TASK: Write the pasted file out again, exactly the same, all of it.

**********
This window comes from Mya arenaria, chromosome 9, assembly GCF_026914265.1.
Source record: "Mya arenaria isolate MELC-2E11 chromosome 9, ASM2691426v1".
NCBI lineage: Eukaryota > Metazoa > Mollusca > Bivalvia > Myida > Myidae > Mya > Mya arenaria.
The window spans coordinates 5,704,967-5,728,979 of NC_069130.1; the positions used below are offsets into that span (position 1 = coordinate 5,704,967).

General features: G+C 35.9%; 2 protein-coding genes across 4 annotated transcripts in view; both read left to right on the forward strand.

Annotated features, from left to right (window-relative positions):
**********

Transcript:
This window comes from Mya arenaria, chromosome 9, assembly GCF_026914265.1.
Source record: "Mya arenaria isolate MELC-2E11 chromosome 9, ASM2691426v1".
NCBI lineage: Eukaryota > Metazoa > Mollusca > Bivalvia > Myida > Myidae > Mya > Mya arenaria.
The window spans coordinates 5,704,967-5,728,979 of NC_069130.1; the positions used below are offsets into that span (position 1 = coordinate 5,704,967).

General features: G+C 35.9%; 2 protein-coding genes across 4 annotated transcripts in view; both read left to right on the forward strand.

Annotated features, from left to right (window-relative positions):